Berkeley Neighborhoods Council
Dedicated to improving the quality of life for all
What We're Thinking About
Our previous issue was all about conserving water and managing to get here and there without getting too wet from the rains. Today, drought restrictions have been lifted, but the Governor is still advising that we continue to conserve. We are also advised that the price of water will probably go by about 19% over the next two years partly, because we are continuing to conserve. Seems you can't win for trying, but conservation is still good, no matter what, because scientists say we'll have more severe droughts in the future. Better to get into the habit of conservation now and stay there!
Then in mid-June along came the news that routine sampling of the Berkeley reservoir at 1431 Summit Road and one in Orinda revealed a contaminant level of 80 parts per billion of THMs. THMs are the by-product of chlorine with naturally occurring organic such as leaves, brush, etc. matter in water. THMs are considered to be a cancer causing chemical and a cause for public health concerns when over 80 parts per billion is consumed over a period of time. The East Bay Municipal Water District has apparently known that levels of THMs were rising, but they don't have to let the public know until the level is over 80 parts per billion until it happens for four quarters in a row. Apparently, the rising THM levels are at least partly caused by the drought, conservation efforts to reduce water usage, and warm temperatures. EBMUD began addressing the problem by flushing 90,000 to 120,000 gallons of water from the Summit Road reservoir into the Bay and are considering other short and long term actions.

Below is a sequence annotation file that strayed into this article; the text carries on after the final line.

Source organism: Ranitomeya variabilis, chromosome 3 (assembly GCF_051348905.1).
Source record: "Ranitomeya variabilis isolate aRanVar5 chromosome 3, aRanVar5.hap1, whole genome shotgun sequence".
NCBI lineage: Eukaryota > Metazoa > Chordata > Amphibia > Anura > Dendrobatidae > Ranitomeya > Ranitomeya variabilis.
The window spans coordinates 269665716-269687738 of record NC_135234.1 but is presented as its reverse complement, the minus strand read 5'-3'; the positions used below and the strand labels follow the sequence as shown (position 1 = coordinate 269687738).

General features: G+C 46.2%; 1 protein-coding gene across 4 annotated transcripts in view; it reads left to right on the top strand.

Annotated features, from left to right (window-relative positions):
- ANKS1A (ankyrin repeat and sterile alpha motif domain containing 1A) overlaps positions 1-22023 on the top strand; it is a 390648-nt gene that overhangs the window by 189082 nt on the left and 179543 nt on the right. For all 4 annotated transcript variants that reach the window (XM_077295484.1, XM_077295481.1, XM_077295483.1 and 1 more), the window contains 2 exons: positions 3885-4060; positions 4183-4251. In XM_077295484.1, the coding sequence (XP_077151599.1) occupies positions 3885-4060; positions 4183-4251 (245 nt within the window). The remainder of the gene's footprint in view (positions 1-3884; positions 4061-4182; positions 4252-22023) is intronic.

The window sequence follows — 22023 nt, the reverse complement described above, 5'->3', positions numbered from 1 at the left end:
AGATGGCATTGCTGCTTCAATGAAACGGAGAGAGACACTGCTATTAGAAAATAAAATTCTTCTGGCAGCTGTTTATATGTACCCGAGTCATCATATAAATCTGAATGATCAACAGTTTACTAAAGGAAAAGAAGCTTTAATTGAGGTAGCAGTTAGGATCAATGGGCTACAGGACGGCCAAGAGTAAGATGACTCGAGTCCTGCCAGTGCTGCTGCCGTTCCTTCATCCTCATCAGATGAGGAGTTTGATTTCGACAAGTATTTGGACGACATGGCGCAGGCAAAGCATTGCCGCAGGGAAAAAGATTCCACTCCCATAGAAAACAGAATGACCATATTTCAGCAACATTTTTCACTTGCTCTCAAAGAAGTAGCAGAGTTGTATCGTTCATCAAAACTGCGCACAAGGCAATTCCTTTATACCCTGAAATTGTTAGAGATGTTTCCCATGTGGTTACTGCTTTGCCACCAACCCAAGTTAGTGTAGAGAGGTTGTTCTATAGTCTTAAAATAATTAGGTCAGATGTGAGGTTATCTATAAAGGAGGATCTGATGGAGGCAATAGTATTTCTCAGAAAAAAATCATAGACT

BNC has a couple of pressing questions that we are putting to EBMUD:
We think Berkeley neighborhoods deserve some straight answers. We'll let everyone know.
Enough said on that subject, and let's get on to this eNEWS issue which is mostly about Berkeley's failure to plan early and well. Where to build, how high, how much and for whom is still a hot topic. We'll begin our report by repeating below the remarks we made in our last edition. We're doing this because it's important to what came afterwards, so we want you to know exactly what those previous remarks were…
That was what BNC said in its entirety in our last eNEWS issue. Since then, BDC not only elected the people as listed above, they also held a Forum, Planning for a Better Berkeley, on April 27 also at the Northbrae Community Church. About 30 people attended, including Council Member Lori Droste and her Legislative Aide, Ben Gould, former candidate for Mayor who later also ran for Council-District 4 and lost.